Texas Longhorn Cattle – A Unique Breed

It’s fairly obvious how these unique animals got their name, but more on that later!

Let’s first have a look at the history of these sturdy beasts and why they will make an excellent addition to your ‘family’.

Originating from a random mix:

Texas longhorn cattle are a hybrid breed. This result came from a random mix of:

  • Spanish Retinto (Criollo or Creole) cattle
  • English cattle

The Spanish breed were already very well-established in America. The English cattle were introduced by hardy Anglo-American frontiersmen who migrated their herds from Southern and Midwestern states to Texas during the 1820-1830’s.

By the time of the Civil War, Texas longhorns had established themselves as a recognizable breed.

Saved from extinction:

Texas longhorn cattle numbers fluctuated greatly through the late 1800’s and early 1900’s.

From peak numbers of countless herds, they had been vastly reduced in population by the 1920’s. So much so that in 1927 they were near to extinction.

Thankfully these beautiful beasts were saved through the foresight of Will C. Barnes and a resourceful band of other Forest Service men.

This determined effort resulted in a small breeding herd being established in the Wichita Mountains Wildlife Refuge and over the coming decades longhorns again began to flourish.

As hardy as they come:

Although farm owners and ranches initially purchased them for their novelty value it very soon became apparent just how hardy these beasts were.

Major traits include:

  • An extremely strong resistance to disease
  • Highly fertile
  • Ease of calving
  • The lean beef this animal offers
  • The ability to survive in any environment

This last point is of considerable interest and shows just how resilient the Texas longhorn is.

They can thrive in conditions where no other breed can. Where necessary they will subsist on weeds, brush and cactus and their wide ranging can take them away from water for days at a time.

These remarkable abilities are further enhanced by the fact they have an extremely high resistance to disease.

Given such traits it is easy to understand their unique ability to survive. They thrive whether living under the scorching sun, in sub-zero temperatures or any climate in between.

Coloring and size:

Another unusual trait; Texas longhorns have diverse coloring and their hide can be just about any single color or a wide array of mixed colors.

Having said this, the colors most associated with these cattle are a dark red and white mix.

In terms of weight, they are classed as a medium-size breed:

  • Bulls: Can weigh between 1,500-2,200 lbs.
  • Cows:Can weigh between 850-1,300 lbs.

Their horns are unique in more ways than one:

We promised further explanation about their characteristic horns, and here it is!

  • Both male and female Texas longhorns have horns.
  • Tip to Tip the horns of a steer (and exceptional cows) can span up to 100 inches (that’s 10-foot folks!)
  • Tip to Tip the horns of a bull often span between 70-80 inches.

These lengths are given as averages and are by no means the maximum size!

As with all breeds of cattle, once the horns are separated from the skull you will find they are hollow.

How long do they live?

As long as they are fit and healthy, Texas longhorn cattle will continue to grow. On average they live into their 20’s.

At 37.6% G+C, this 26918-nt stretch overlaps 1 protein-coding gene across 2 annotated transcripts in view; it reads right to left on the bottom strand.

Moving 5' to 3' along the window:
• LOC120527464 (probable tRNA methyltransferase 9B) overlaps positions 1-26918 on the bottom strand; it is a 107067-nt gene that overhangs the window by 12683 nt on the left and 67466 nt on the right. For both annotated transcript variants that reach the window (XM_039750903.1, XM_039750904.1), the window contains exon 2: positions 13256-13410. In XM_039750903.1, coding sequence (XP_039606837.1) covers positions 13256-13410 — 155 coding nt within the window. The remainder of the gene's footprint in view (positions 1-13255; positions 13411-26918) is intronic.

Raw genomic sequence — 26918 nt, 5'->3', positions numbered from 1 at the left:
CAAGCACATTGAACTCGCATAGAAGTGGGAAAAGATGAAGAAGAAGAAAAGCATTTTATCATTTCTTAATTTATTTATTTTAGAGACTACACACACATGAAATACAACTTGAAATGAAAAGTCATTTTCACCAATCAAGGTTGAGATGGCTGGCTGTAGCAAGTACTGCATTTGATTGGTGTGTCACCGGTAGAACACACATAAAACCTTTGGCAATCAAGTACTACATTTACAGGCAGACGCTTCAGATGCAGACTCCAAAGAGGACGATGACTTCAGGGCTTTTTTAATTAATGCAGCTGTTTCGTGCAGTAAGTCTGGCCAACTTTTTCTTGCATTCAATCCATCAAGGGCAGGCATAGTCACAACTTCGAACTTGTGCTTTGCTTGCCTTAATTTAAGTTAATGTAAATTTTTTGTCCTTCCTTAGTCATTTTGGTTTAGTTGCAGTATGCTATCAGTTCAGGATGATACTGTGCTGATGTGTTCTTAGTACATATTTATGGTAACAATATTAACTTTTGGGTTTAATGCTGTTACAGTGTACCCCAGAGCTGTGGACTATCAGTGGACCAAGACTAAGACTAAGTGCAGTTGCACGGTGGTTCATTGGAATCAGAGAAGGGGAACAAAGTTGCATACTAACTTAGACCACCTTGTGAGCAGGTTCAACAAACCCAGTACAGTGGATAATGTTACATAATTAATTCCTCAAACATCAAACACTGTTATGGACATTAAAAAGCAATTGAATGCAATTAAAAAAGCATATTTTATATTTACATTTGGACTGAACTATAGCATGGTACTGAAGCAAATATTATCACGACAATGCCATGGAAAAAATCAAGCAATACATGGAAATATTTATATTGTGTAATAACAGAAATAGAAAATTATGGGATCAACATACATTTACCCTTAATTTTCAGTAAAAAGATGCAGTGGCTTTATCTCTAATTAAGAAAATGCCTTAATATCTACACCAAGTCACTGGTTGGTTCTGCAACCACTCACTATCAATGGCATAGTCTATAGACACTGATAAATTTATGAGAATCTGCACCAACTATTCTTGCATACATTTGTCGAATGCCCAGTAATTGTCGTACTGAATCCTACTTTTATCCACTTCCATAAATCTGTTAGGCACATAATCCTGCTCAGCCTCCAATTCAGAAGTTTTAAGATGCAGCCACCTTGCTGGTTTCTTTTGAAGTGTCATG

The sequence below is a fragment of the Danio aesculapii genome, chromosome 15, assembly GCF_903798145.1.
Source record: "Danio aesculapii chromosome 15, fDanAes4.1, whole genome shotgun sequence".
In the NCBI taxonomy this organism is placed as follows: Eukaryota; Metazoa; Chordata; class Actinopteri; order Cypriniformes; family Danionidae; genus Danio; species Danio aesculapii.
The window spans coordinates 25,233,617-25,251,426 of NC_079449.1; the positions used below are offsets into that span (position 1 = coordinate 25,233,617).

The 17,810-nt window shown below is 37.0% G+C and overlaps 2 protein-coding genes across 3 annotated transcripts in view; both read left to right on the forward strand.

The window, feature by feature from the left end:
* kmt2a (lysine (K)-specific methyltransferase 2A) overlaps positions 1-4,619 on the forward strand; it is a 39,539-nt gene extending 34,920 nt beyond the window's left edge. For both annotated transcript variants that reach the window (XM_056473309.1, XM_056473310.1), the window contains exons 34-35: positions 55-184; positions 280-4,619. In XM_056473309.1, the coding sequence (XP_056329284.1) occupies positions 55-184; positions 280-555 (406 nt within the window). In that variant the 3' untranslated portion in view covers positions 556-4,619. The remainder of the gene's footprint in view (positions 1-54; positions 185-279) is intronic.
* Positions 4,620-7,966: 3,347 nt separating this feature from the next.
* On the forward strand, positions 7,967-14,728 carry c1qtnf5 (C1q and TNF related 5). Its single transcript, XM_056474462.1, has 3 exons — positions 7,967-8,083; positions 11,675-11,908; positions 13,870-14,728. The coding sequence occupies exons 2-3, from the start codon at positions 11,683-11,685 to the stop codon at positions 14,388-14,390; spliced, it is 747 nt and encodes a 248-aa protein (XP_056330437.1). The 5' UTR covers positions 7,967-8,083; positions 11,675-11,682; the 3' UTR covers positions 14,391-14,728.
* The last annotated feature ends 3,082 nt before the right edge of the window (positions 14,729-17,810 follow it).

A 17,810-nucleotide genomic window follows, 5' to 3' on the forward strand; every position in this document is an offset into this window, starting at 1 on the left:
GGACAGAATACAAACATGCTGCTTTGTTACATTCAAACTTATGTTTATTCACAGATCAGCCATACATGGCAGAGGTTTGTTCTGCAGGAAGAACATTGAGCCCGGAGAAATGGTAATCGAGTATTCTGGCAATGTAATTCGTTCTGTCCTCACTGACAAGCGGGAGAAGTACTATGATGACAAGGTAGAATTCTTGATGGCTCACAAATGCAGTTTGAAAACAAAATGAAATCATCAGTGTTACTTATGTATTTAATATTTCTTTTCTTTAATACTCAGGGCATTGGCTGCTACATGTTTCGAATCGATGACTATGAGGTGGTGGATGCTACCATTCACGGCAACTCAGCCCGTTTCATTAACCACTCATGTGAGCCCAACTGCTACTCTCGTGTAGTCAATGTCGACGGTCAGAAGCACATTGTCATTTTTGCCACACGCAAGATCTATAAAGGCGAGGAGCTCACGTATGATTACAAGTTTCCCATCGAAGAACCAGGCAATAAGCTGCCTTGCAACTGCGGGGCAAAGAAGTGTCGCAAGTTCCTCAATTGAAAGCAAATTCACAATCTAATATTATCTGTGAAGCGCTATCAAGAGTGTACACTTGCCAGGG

Bulls are dependable sires well into their mid-teens. As for cows, they reach their prime at around 10 years old and can continue to give birth every year into their late teens/early 20’s.

Again, these figures should be viewed as ‘averages. For example, some cows are known to breed right up to the age of 30!

What about birth and calves?

Texas longhorn cows are particularly trouble-free when it comes to calving. They will often wander off to a safe place to have their offspring before returning.

Showing their protective mothering instinct, cows will often hide calves in places they feel are safe. This is to avoid predation while their calves are most vulnerable.

As for the calves themselves, these young upstarts do not take long to get into the swing of things. They are standing on their own four legs sooner than other breeds of cattle!

What are their primary uses?

It is well known that the vast majority of cattle breeds fall into two categories:

  • Beef
  • Dairy

The Texas longhorn falls into the former category. They are a beef animal renowned for the lean beef it gives.

This is lower in cholesterol, fat and calories than most other beef and offers a far healthier food source for those who enjoy this meat source.

Thanks to their gentle disposition as well as intelligence it is becoming more and more popular to train Texas longhorns in a variety of disciplines.

This certainly includes the ability to ride them, and steers are being increasingly used as mounts for steer riding.

As many will already be aware, this pastime is a rodeo youth event which introduces younger riders to the full form of bull riding.

These beautiful animals are also kept as pets by many landowners and certainly add to the ambience of any property they belong to.

An ideal addition to your property:

One thing is for certain. Whether you are looking at the commercial side of cattle breeding and rearing, you like the idea of training an unusual animal for riding purposes, or simply want a long-term friend(s) about your land:

The Texas longhorn breed of cattle makes for an ideal choice.

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